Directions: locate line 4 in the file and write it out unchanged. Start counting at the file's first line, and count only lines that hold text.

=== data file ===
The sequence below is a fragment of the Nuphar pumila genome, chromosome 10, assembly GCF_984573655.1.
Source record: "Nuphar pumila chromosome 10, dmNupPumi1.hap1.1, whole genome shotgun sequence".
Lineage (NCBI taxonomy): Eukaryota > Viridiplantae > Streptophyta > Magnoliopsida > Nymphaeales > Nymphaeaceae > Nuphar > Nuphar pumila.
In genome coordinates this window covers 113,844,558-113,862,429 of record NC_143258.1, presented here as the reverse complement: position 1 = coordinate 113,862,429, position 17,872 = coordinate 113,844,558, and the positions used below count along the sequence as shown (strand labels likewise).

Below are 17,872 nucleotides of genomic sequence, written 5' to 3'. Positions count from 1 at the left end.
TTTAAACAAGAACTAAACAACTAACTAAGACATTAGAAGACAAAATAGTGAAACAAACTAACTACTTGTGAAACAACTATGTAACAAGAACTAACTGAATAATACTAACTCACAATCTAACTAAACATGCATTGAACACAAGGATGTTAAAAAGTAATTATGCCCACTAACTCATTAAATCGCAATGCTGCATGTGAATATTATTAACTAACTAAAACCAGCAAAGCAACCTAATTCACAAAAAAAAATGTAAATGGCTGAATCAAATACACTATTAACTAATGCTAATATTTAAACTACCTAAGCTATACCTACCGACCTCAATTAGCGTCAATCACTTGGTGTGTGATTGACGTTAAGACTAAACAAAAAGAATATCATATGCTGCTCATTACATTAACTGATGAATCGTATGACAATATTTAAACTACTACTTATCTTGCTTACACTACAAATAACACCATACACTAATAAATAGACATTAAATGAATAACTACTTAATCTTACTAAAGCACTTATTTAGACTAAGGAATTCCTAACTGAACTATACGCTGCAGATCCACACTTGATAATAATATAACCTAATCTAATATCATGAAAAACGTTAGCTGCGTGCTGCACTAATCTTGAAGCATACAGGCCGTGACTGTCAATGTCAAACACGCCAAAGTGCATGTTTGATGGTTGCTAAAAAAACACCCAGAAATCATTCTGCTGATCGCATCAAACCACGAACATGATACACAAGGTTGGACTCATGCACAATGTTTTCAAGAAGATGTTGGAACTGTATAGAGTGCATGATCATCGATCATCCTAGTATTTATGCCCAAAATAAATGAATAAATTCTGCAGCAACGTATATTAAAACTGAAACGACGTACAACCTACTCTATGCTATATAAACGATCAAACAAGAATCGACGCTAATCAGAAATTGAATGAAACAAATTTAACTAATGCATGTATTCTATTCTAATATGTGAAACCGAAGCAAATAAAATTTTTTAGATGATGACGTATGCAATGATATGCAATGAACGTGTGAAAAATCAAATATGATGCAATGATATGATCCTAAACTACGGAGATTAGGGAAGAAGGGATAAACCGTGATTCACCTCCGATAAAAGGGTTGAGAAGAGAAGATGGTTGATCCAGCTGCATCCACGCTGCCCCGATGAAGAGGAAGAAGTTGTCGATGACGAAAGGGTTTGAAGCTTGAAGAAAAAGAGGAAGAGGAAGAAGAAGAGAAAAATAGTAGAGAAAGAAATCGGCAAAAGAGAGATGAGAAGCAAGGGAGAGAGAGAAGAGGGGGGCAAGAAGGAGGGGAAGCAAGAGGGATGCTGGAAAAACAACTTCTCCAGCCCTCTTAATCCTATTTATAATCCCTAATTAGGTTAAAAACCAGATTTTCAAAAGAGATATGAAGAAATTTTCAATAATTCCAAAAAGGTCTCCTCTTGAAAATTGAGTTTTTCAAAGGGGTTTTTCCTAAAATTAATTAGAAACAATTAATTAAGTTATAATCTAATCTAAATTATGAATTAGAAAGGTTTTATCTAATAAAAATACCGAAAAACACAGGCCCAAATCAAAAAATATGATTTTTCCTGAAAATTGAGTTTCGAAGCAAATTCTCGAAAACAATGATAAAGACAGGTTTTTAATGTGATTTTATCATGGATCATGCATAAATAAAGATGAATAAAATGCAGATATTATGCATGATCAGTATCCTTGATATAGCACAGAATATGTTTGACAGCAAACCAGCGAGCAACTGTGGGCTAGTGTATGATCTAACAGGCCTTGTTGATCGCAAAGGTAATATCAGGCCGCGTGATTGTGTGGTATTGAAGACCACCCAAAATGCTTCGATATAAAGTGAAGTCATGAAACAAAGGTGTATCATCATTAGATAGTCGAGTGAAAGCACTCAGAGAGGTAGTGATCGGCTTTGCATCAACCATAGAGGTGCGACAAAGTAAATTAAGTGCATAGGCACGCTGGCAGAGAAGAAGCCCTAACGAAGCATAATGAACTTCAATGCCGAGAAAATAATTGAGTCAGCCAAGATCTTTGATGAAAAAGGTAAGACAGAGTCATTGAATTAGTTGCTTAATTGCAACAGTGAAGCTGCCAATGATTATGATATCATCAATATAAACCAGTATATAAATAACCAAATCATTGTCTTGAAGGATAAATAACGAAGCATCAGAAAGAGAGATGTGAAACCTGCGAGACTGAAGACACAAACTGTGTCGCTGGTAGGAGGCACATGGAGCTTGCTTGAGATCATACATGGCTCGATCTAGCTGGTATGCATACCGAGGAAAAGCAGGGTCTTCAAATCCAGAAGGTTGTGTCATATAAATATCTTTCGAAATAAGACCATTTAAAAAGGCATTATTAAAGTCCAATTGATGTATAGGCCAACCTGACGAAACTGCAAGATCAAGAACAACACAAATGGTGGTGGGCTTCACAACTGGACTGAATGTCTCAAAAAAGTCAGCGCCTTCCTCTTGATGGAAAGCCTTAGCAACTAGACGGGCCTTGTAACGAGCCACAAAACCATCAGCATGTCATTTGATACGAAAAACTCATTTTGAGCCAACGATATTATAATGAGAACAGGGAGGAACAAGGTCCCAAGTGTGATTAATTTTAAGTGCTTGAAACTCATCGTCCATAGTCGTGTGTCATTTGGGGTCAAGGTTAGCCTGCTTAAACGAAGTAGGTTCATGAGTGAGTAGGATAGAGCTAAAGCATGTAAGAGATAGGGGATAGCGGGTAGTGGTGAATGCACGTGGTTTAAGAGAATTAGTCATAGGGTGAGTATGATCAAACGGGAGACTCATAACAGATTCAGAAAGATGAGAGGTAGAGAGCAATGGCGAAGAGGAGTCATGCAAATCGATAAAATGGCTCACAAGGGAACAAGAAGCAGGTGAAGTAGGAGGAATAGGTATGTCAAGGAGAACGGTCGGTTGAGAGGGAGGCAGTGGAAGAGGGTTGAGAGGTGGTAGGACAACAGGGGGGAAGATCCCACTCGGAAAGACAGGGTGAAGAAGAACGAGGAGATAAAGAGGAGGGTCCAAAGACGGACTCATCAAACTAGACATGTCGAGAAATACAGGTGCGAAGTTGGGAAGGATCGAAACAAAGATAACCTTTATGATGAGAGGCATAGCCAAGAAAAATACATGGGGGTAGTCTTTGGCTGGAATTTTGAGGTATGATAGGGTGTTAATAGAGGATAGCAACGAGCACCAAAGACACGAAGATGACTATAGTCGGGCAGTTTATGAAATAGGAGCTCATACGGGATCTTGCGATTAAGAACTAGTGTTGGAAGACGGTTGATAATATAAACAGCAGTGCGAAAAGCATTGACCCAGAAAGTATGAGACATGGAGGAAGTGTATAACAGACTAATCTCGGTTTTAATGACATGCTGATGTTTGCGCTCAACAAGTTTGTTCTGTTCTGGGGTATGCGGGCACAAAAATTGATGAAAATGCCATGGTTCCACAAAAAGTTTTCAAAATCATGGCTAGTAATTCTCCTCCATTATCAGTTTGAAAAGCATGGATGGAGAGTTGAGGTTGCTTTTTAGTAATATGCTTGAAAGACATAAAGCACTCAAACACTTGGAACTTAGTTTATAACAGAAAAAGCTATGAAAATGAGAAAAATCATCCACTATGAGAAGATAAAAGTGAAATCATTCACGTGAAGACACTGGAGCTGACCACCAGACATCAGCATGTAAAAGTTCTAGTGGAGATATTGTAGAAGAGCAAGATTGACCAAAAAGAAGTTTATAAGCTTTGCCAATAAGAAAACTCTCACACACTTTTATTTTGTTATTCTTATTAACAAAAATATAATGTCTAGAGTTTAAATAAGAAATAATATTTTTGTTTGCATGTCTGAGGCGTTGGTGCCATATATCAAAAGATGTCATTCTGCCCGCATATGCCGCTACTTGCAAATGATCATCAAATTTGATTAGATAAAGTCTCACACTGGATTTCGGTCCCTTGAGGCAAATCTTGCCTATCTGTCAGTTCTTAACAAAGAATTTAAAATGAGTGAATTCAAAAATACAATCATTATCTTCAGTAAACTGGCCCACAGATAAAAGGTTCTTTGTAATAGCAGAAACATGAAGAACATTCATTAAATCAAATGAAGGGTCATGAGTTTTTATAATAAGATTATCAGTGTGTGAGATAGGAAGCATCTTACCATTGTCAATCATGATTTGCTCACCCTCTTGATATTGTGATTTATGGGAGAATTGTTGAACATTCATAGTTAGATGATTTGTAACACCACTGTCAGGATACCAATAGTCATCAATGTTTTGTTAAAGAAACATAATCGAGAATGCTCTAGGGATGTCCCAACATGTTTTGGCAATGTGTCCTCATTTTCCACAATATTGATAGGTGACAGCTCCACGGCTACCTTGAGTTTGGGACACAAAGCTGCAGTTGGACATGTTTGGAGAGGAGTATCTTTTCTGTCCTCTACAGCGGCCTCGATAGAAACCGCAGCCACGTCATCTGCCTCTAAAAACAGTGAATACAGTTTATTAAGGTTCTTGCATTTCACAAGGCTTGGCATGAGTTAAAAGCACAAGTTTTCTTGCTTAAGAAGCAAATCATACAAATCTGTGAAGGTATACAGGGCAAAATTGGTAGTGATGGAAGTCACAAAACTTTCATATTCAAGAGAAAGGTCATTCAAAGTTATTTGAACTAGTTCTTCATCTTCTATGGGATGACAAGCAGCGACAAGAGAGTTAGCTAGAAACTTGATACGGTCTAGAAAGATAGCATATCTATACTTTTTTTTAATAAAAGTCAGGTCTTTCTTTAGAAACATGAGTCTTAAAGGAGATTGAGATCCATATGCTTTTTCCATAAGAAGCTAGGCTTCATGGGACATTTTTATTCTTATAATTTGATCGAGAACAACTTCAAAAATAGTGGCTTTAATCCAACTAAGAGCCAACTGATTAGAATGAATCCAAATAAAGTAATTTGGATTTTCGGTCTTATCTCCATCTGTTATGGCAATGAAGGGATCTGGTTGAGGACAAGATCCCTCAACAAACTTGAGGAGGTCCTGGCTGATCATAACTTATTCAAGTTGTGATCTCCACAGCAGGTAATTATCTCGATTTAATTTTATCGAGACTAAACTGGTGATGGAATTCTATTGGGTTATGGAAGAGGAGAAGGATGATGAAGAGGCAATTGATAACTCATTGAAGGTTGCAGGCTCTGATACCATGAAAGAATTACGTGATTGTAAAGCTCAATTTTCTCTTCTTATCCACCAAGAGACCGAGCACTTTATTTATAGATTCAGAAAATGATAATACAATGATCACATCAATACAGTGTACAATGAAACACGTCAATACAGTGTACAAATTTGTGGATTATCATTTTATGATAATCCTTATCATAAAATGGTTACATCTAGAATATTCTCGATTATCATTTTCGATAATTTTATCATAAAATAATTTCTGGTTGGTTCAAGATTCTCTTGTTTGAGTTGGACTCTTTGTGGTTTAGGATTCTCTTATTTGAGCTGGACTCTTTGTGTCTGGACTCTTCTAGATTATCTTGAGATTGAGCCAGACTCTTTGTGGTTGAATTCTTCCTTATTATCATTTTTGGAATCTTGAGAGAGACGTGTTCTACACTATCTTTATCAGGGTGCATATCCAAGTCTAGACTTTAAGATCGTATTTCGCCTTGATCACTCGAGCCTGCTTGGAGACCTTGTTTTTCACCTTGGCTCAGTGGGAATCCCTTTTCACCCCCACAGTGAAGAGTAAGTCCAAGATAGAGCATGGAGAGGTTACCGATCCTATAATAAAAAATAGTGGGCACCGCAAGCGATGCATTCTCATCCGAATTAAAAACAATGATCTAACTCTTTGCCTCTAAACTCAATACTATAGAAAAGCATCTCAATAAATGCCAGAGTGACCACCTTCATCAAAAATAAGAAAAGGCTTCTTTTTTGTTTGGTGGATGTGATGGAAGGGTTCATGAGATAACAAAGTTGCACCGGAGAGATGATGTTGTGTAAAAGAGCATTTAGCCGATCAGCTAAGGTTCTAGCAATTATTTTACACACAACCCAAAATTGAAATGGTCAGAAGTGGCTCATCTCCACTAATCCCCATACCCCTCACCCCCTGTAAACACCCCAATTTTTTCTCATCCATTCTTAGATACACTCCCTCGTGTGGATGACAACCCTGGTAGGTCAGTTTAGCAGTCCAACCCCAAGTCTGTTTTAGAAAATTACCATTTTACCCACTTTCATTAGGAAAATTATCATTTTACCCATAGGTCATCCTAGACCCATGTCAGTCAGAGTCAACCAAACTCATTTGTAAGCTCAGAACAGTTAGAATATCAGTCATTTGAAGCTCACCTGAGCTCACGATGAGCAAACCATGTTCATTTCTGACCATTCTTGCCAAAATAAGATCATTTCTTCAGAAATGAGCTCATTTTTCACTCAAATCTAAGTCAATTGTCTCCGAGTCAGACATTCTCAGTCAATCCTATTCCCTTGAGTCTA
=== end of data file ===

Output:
In genome coordinates this window covers 113,844,558-113,862,429 of record NC_143258.1, presented here as the reverse complement: position 1 = coordinate 113,862,429, position 17,872 = coordinate 113,844,558, and the positions used below count along the sequence as shown (strand labels likewise).